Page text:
As Singapore faces global economic headwinds of a slowing China, anemic growth in the West and increasing competition in the region it has become increasingly important for governmental policy to prime Singapore for a more challenging economic climate. Unsurprisingly, Budget 2016 has been set out to address these challenges. Here are 3 of the most important aspects:
1) SGD19 Billion on Development Expenditure - Expansionary Fiscal Policy
The government has committed a massive SGD19 Billion on development spending to boost the G component of AD on items such as developing the new Sengkang General Hospital, building new hawker centers and upgrading of public transport assets. This is to cushion the cyclical weakness of falling AD due to weaker global economic growth and help to mitigate the short-term negative effects on economic growth and unemployment.
2) SGD4.5 Billion Industry Transformation Program (ITP) - Supply Side Policies
Following the Productivity and Innovation Credit (PIC) Scheme launched in 2010 that provided the first push towards greater automation among SMEs (notice all the iPad ordering systems in restaurants?), the government has taken even greater steps to encourage more innovation to raise productivity in Singapore. In order to reduce our dependence on foreign labor and maintain economic competitiveness, productivity and efficiency growth is an integral growth channel for resource-strapped Singapore.
Significant programs under the ITP include a SGD1.5 billion top-up into the National Research Fund and SGD450m that will go into supporting the development and deployment of robotics in sectors such as healthcare, manufacturing, construction and logistics.
These initiatives are also examples of supply-oriented demand-side policies as government spending is directed at improving the productive capacity of the economy to achieve potential growth and improve export-competitiveness by developing new comparative advantages.
3) Skillsfuture and Techskills Accelerator Initiative - Supply Side Policies
Another major risk as Singapore undergoes economic transition is structural unemployment. With one of the highest labor participation rates in the developed world (68% vs G7 highest of 66% according to World Bank data) Singapore is highly dependent on her only major resource - people. Hence structural unemployment is a massive economic concern.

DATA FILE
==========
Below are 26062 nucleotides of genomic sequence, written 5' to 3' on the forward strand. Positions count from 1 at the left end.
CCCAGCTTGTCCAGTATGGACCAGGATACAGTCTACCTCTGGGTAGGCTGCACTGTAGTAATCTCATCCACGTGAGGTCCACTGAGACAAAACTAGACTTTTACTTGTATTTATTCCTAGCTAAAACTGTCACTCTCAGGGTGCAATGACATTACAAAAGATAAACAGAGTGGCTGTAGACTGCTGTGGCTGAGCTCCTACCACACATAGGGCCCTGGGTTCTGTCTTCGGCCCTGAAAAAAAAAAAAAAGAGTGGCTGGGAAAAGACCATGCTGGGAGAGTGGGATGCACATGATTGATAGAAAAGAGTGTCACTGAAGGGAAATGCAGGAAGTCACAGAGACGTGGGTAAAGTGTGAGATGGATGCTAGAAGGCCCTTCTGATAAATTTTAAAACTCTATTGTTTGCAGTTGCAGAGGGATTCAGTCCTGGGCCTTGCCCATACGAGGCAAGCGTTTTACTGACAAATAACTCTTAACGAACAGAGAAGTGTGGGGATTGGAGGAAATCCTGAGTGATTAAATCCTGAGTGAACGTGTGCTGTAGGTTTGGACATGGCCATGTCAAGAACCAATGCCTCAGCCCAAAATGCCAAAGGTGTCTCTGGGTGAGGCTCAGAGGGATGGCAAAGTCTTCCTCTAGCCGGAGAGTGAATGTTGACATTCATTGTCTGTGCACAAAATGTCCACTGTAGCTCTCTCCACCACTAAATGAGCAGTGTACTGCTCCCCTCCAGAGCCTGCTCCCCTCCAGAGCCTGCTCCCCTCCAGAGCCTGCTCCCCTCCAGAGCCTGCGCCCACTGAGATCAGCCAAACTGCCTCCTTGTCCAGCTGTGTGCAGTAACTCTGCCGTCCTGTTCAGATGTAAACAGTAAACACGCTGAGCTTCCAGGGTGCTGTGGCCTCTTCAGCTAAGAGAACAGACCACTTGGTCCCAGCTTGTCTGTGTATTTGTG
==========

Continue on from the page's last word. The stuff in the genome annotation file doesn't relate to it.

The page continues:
To mitigate the impact of the changing labor market, the Techskills program seek to train and retrain workers to meet the complex demands of the Infocomm Technology (ICT) sector while the Skillsfuture program is a broader initiative for workers above 25 years old to pick up new skills that could help them secure better jobs. Both initiatives seek to equip workers with relevant skills to prevent the risk of structural unemployment as certain traditional industries decline and workers get laid off. These programs ensure that these workers could be re-employed more easily.
The Budget 2016 is a textbook prescription of supply-oriented demand side policies to provide solutions to both the short-run and long-run economic issues that Singapore could face. By combining expansionary fiscal policy with interventionist supply-side policies, the government sets the stage for continued economic success across the various macroeconomic goals. Naturally, the use of exchange rate policy in the medium term is also an important and necessary tool to tackle AD fluctuations.
Cyclical Weakness - When AD is on the downtrend of the business cycle
Productivity - How much output can be produced given a certain amount of inputs
Economic Competitiveness - The ability to attract MNCs for investments and to produce high-demand exports